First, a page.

John W. Ritenbaugh
Unity (Part 5): Ephesians 4 (B)


 

Romans 10:17

First, in the spiritual sense, "eating" occurs primarily when one hears and reads. A person ingests messages and concepts into the mind through words, which establish and nourish his pattern of life. Those words, if one permits it, create a faith upon which one bases the way he lives. This faith is almost entirely dependent upon the quality of what is heard and whether a person believes it enough to follow it. These verses reveal only the words of God or Christ, His gospel, His truths, will form the faith that leads to salvation because they will form the correct beliefs and thus the correct way of life. This is the faith of Christ; the person who has it believes what Christ believes. This is a simple, understandable, true formula.

Zephaniah 3:1-2 shows what happens when a person rejects or disbelieves His words: "Woe to her who is rebellious and polluted, to the oppressing city! She has not obeyed His voice, she has not received correction; she has not trusted in the LORD; she has not drawn near to her God." That person comes to great dismay. This does not mean we cannot have words other than God's in our mind, but the children of God must filter everything through God's words to test their validity before they allow themselves to believe them firmly enough to make them part of their belief system.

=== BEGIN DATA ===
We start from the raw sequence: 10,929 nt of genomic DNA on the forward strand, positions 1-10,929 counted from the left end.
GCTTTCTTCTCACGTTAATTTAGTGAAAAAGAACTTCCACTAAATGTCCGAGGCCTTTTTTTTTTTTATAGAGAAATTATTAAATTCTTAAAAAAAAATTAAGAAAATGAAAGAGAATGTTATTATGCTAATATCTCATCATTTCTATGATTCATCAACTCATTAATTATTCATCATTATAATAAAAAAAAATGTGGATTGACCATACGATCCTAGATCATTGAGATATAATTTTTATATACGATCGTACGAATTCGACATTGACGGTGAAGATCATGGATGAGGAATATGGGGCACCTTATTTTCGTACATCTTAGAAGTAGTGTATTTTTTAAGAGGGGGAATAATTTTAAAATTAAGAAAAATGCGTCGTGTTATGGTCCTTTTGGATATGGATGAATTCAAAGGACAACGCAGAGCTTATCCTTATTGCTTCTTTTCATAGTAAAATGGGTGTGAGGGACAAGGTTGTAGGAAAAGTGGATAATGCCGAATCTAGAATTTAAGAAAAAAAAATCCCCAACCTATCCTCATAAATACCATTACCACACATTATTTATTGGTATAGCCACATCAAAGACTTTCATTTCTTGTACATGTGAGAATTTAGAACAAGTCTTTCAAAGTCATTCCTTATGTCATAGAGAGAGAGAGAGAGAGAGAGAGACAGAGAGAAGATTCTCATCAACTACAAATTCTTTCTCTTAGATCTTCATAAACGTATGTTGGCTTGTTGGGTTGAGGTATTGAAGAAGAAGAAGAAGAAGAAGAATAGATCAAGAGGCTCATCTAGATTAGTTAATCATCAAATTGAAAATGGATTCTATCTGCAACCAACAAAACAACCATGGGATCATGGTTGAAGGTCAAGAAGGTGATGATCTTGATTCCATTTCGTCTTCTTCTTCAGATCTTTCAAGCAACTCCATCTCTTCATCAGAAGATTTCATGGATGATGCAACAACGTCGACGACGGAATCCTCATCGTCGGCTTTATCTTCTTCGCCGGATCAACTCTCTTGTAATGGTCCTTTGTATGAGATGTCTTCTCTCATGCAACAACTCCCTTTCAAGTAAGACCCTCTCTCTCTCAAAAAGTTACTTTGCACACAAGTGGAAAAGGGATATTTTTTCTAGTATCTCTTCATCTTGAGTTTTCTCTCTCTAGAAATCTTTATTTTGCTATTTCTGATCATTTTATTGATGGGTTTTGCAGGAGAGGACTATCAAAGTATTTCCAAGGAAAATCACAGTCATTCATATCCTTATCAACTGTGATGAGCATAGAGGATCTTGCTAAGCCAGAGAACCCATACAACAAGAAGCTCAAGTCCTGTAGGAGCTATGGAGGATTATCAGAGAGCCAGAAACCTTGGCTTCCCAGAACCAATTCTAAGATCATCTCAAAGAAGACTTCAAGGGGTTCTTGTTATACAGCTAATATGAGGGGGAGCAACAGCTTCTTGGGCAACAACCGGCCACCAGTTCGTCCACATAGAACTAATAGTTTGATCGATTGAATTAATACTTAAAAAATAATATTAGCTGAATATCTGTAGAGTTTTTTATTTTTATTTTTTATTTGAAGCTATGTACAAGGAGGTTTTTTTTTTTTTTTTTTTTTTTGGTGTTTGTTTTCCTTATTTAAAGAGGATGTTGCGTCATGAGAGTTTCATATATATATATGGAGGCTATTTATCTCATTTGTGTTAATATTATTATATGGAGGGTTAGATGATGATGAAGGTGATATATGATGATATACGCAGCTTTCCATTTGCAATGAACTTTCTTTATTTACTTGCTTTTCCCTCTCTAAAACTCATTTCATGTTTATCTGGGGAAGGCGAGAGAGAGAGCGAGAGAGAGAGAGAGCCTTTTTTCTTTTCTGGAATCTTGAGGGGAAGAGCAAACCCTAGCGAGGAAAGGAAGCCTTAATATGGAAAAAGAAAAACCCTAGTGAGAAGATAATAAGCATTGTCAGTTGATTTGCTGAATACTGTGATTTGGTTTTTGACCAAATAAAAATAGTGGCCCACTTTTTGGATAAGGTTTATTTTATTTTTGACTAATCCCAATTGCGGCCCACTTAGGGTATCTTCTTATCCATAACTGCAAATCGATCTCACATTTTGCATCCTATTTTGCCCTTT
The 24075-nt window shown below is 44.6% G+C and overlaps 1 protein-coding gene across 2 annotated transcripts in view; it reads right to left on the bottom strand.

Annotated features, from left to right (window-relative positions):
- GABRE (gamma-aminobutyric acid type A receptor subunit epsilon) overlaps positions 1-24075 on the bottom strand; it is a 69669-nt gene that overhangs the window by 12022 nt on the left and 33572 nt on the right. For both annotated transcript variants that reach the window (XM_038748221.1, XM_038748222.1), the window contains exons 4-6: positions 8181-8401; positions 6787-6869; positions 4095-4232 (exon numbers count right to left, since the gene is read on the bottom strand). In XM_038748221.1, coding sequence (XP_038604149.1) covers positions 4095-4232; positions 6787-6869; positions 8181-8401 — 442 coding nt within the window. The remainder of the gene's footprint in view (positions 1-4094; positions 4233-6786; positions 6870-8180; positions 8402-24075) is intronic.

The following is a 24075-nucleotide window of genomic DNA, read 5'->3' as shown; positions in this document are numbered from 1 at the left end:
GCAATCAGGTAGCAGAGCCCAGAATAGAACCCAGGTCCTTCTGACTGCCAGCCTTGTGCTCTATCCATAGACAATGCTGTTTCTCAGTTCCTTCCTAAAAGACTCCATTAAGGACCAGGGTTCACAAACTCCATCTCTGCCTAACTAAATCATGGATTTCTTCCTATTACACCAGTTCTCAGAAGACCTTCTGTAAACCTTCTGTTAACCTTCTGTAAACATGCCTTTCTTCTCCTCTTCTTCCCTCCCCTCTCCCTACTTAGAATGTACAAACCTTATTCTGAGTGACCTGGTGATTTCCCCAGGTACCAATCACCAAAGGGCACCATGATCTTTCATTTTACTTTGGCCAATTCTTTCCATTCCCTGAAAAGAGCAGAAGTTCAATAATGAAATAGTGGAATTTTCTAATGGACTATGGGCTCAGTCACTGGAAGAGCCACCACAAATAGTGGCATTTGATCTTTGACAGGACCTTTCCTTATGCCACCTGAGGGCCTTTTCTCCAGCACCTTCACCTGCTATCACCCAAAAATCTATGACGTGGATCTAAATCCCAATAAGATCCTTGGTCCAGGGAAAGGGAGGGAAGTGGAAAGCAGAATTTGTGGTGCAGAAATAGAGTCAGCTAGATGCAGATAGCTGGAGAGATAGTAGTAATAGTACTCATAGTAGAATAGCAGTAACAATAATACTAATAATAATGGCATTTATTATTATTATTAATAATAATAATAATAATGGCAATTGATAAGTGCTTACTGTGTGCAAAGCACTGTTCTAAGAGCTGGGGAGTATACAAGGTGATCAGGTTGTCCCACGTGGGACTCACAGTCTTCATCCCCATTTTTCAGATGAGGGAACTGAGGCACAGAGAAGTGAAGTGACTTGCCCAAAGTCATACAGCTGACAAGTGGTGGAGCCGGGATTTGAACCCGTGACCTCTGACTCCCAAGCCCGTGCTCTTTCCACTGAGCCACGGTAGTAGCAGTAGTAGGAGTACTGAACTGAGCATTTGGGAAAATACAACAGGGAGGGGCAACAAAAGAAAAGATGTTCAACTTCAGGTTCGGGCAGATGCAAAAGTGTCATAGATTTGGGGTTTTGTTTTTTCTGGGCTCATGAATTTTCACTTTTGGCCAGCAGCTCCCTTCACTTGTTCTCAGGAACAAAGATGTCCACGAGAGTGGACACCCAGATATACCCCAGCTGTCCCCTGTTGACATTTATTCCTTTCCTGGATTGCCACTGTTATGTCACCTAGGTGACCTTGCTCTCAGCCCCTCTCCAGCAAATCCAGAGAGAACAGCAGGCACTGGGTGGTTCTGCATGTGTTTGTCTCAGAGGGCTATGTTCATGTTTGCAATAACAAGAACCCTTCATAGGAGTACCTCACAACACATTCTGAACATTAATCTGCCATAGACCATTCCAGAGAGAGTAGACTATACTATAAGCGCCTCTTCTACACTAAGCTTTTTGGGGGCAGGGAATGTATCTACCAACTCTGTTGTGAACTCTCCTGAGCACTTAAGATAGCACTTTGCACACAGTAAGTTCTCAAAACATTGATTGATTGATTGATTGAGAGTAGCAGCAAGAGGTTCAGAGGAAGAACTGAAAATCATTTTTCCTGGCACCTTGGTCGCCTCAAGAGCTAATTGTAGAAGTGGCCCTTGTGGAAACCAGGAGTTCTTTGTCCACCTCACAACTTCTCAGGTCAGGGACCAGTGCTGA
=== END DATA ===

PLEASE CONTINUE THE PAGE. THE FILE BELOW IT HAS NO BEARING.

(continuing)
Put another way, there is faith and then there is the faith, the faith that brings salvation. This faith arises from believing God's words. What we believe will determine our conduct and attitudes whether or not we stop to think about those beliefs because what is contained in the heart will come out (Matthew 12:34-35). Only God's words truly produce spiritual strength. In our recent past, "eating" and believing the wrong words set the church up for the scattering that has occurred. For quite a while, worldly things gradually corrupted the spiritual health of God's children, weakening them through spiritual malnourishment and changing their faith.